Weapons fire in Gaslands does seem enormously powerful; even the best of us barely made it around 1/3 of the track.  We were told that in Gaslands terms, the weapons being used in this particular scenario were actually quite middling in power.  Hmm...

Game 3: G.I. Joe


After lunch, we entered our 3rd game of the day.  This was a skirmish with the forces of Cobra versus G.I.Joe and friends, using the Advanced Song of Blades and Heroes rules.

My son and I took the bad guys, at least in part because I wanted to control the tank and the Cobra commander (who, in cloak and helmet, bore a passing resemblance to Darth Vader).  We had 2 vehicles, a few characters and many minions; opposing us were about half a dozen goody-goody heroes and a jeep/dune buggy.



Early on, A.'s white-clad ninja type scaled the walls of an office or warehouse to look for a minor objective (the red die).



Meanwhile, I sent my forces surging forwards, partly to attempt a major objective (the orange dice) and partly to try to pin down the Joes with my tank and my squad's firepower.  Unfortunately for me, my minions failed repeatedly to climb onto the gantry which held the nearest orange die - and my commander was lurking too far in the rear to be of much assistance.



For several turns, I had been needling the enemy dune buggy with rockets from my squad's missile launcher.  Suddenly it surged forward and ran down almost all of my troopers - not very sporting, I thought!  Considerably annoyed, I spent a couple of turns shooting it with my tank, finally finishing off the vehicle by ramming it.

Meanwhile, the sole trooper from my doomed squad who had managed to get near the orange die/objective was pinned down by fire from the heroes.



Here's a fun thing: one of the Cobra characters was an infiltrator whose disguises were so good that he could replace any enemy figure.  We chose the moment when 2 of the G.I.s were attempting to claim a major objective in one of the further buildings.  My man revealed himself to be one of the pair and caused consternation to the remaining enemy.  For several turns, they (and another G.I. who joined in from nearby) squabbled and fought until, sadly, my character was defeated.  However, he had delayed the opposition considerably in their pursuit of objectives.



We weren't prepared to let the good guys take the objective easily, though.  When they finished off our spy, A. opened fire on the building with his Stinger rocket truck.  He blew off the entire top floor, thoroughly destroying the objective in the process.  Sadly (for us), the 2 G.I. heroes in the building managed to leap clear at the last moment.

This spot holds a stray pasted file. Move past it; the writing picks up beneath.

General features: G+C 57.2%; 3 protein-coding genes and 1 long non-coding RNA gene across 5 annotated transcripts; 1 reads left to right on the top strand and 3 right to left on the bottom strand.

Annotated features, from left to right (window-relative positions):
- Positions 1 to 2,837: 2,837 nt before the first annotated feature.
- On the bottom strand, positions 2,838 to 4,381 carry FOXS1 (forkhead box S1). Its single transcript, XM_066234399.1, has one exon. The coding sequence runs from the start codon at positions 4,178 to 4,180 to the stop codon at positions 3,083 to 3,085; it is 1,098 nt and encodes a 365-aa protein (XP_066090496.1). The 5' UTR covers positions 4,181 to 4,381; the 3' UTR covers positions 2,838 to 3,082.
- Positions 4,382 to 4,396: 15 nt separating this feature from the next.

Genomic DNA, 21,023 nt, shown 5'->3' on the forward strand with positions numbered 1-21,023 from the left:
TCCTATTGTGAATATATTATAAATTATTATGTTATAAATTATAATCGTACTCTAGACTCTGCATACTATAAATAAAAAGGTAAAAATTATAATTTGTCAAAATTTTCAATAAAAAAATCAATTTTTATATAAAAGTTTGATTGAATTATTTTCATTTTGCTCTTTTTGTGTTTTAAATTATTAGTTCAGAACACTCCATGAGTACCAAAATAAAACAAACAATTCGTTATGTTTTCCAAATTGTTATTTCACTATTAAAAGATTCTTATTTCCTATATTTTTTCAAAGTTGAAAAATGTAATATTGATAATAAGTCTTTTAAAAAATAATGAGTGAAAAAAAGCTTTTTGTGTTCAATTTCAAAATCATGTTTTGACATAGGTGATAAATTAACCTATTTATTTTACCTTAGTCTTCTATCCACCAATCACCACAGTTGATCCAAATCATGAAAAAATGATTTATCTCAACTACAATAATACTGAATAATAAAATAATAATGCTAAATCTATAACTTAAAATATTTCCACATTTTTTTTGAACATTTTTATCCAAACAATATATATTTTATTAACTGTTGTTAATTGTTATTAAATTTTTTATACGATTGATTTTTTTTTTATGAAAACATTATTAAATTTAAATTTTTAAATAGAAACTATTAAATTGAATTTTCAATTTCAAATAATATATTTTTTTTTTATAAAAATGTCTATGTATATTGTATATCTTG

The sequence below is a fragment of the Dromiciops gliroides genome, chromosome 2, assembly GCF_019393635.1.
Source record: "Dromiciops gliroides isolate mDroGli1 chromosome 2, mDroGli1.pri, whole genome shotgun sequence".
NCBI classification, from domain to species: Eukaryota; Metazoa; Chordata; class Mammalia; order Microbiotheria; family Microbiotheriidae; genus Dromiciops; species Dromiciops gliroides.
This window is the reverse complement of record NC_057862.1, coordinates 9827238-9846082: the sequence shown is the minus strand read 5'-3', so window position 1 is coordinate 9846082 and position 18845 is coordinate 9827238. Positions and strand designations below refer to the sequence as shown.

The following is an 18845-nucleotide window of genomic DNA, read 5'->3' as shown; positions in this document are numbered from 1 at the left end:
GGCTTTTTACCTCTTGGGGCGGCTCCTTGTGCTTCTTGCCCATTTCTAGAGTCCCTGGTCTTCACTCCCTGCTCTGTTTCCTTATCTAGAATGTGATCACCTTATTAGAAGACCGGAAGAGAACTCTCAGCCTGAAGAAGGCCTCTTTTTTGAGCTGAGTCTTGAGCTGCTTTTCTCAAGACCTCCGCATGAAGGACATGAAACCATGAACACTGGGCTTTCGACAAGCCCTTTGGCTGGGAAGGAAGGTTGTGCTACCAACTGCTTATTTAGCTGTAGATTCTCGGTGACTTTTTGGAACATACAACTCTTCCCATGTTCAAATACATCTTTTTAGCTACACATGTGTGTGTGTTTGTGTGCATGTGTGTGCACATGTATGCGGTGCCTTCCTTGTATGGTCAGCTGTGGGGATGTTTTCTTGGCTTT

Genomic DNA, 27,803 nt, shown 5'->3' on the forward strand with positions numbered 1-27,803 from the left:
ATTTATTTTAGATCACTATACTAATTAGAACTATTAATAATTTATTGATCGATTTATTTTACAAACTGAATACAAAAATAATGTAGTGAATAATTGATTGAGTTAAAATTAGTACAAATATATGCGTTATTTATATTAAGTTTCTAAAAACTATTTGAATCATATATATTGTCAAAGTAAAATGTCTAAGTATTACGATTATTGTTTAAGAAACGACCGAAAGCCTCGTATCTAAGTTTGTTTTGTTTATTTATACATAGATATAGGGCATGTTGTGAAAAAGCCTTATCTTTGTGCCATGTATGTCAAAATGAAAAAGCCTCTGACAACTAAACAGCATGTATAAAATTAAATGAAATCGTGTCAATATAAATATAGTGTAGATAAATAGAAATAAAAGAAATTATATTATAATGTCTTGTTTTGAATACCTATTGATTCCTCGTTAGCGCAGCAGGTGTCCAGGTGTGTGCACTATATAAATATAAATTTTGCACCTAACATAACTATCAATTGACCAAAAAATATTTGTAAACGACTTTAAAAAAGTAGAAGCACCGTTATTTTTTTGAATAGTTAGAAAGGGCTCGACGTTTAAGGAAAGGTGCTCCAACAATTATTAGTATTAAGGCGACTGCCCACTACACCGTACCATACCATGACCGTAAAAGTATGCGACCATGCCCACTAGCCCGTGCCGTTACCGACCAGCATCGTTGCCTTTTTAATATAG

Despite our best efforts, the G.I. Joes managed to claim the last of the 3 minor objectives near their start line in the next turn, thus winning the game.  We (Cobra) had only claimed 1 minor objective, though it was almost certain that we would have scored the 2 remaining majors within one or two more turns.  Ah, well - it was a fun game, even if we lost (and I did kill that irritating Striker buggy).

Game 4: The Hunt for the White Stag


For our final game of the afternoon, we decided to go hunting.  The setting is somewhere in the British Isles, the time is around 800 AD, so it's the "Dark Ages".  Each hunting party (there were 5 players) consists of the main guy (or gal) plus an archer and either a spearman or a dog handler:
  • The spearman gives an extra attack in melee
  • The archer enables the group to make a ranged attack
  • The dog gives a bonus when searching a rough area to flush out prey.


It's amazing how the hunters just vanished into the landscape after a turn or two!



Various wildlife was discovered; some of it was quite aggressive, though everyone other than myself did manage to kill at least something.  Even the bears and wild boars (which should have been quite dangerous) seemed tame; they all rolled really poorly and no hunters were injured.



This stag looked genuinely shocked when it was attacked by most of the hunters all at the same time.



I thought I'd found the motherlode when I came across this many deer - but they all escaped my attempts to slaughter them.  My guys really couldn't hit anything in this game!



Finally, I stumbled across a family of wild boar and managed to kill one of them.  This seemed to enrage the other adult; it gored two of my men in quick succession.  These were the only casualties suffered by any of the hunting parties, despite the other players encountering far more wildlife than I did!



Finally, the whole point of the game - the white stag - appeared.  Our host spent several minutes telling us that the player to kill this animal would win the game, or we would all lose if it escaped.  He also made a point of explaining how it was harder to kill than the other creatures, and more dangerous too.